Oct. 25, 2014 | By Alec

3D printing projects don't need to be live-saving or revolutionary inventive constructions; they can also be useful, convenient and save you a bit of money. And in a way, nothing is more convenient and useful that printing parts for a 3D printer, which can then in turn be used to print more parts!

That's probably what the guys from Swedish 3D printing web store Creative Tools must have been thinking, when they shared their designs for a 3D printed filament spool holder earlier this week on Thingiverse. They've shared designs for a multitude of cool and fun projects in the past, but what could be more convenient than an efficient, easy-to-make, one-size-fits-all filament spool? Therefore, everyone looking for a fun new project (or planning on buying a filament spool) should check this out.

All parts of this spool can be easily 3D printed, that has also been designed to easily snap together without the need for fasteners like screws, nuts, shafts, glue or whatever. 'Every single component in this spool holder comes right from your 3D printer's filament.'

The spool holder's spindle is has been cleverly shaped to fit just about any time of filament spools with shaft holes ranging from 16 to 62 millimetres. Then to work with spool-less filament coils wrapped together? Then don't click this away just yet, as the guys have even thought of including an attachment that easily holds your spool-less filament too.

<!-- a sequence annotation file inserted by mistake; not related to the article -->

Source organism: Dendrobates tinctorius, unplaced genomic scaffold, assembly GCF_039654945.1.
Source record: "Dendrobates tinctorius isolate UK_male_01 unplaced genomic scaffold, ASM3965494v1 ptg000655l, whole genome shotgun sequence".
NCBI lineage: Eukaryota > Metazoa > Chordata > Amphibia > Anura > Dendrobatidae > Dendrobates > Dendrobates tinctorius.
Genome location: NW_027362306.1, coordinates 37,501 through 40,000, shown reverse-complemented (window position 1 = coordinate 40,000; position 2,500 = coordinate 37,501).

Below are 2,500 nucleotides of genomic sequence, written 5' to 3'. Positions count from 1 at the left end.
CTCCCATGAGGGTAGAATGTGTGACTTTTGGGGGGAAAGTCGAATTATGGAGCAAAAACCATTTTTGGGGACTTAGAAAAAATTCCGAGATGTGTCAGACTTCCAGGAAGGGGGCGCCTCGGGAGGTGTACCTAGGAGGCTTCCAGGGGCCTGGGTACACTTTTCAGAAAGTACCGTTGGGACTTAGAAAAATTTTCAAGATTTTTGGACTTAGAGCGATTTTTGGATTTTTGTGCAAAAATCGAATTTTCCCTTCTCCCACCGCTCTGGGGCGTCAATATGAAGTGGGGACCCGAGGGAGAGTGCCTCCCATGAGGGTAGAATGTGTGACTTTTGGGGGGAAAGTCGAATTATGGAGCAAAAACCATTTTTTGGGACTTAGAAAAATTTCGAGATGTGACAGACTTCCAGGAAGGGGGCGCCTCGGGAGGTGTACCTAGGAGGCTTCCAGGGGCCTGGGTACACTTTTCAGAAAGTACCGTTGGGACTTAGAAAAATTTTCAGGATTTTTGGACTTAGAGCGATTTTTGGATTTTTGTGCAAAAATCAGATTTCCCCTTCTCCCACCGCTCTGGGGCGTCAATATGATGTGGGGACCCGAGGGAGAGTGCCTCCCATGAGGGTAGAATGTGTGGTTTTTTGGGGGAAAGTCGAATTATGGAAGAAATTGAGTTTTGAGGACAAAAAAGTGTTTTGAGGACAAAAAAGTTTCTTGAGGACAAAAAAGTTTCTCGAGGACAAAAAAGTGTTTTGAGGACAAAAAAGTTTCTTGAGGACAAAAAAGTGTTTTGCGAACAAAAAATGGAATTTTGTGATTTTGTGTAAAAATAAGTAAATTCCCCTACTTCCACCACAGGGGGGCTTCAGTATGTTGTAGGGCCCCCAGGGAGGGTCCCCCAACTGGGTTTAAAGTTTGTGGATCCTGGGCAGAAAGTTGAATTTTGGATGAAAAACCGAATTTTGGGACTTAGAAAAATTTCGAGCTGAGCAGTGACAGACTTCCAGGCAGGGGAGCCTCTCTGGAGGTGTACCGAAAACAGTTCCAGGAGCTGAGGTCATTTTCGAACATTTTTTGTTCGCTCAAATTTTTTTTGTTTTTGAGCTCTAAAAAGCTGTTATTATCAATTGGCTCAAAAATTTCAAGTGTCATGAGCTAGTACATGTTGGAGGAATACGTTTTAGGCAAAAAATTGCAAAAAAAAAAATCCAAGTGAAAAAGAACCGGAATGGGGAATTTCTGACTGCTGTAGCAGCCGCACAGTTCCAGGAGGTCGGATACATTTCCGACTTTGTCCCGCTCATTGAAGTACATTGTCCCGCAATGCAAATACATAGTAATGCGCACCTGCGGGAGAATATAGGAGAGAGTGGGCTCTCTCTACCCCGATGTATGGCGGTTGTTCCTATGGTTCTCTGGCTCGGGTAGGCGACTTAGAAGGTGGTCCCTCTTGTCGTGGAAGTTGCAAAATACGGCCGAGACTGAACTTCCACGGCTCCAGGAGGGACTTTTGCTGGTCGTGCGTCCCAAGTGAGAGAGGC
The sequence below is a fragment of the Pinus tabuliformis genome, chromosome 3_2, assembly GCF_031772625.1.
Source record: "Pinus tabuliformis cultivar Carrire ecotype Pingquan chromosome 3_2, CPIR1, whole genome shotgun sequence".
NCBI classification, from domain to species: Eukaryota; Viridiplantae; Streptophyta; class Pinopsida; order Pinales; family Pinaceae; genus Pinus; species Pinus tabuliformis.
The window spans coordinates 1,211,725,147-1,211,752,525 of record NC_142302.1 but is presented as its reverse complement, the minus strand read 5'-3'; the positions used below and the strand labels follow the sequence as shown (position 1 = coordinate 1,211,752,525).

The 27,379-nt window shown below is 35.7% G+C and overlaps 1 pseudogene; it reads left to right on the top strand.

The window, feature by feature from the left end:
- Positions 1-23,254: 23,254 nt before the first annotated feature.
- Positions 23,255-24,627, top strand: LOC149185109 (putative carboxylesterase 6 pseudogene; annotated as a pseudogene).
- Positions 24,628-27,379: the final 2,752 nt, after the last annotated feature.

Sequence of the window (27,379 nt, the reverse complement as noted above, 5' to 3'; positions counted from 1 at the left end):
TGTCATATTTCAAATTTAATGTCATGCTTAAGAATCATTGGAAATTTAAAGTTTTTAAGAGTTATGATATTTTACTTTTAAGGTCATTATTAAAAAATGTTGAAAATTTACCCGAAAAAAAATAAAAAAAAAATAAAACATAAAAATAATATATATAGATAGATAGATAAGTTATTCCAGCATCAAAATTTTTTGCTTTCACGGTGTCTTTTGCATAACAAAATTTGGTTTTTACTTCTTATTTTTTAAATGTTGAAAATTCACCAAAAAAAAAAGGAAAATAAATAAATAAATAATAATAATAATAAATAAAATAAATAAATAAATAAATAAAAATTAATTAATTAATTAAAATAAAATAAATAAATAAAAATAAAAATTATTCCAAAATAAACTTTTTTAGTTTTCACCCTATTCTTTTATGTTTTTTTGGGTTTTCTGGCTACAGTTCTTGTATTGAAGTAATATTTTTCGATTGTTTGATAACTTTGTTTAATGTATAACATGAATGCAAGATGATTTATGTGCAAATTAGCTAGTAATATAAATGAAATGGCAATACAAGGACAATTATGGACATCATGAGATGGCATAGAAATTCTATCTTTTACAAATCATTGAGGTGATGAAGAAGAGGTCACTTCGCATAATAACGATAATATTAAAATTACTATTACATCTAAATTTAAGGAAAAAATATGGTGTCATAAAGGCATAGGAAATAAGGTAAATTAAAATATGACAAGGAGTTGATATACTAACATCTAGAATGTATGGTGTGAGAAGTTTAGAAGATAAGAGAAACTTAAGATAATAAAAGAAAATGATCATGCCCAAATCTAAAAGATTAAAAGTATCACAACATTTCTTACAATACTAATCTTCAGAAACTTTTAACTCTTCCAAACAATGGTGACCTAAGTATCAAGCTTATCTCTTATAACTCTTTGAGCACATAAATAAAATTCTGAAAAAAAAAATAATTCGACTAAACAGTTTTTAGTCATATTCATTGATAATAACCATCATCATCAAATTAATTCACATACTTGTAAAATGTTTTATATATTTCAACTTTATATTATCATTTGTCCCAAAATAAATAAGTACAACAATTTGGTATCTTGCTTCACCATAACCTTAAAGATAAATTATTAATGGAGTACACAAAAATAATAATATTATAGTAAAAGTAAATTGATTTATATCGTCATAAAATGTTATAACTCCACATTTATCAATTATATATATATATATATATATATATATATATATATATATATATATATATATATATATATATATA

The spindle easily rotates, despite any weight resting on it, thanks to a number of roller wheels. The design even includes an arm for filament guide tubes of both often seen sizes: 1..75 and 3.0 millimetres.

While they haven't included a comprehensive tutorial to assemble all the different parts, you don't really need it. As no extra fasteners or glue is needed, all the different parts can be intuitively put together. So what are you waiting for? Save a bit of money, make your 3D printing hobby more convenient and get rid of some clutter with one simple project. Check out this design here!

For any more info about this cool and useful construction, check out this short YouTube clip as well:


Posted in 3D Printing Applications

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fds wrote at 2/1/2018 7:52:11 PM:

where is the link ?

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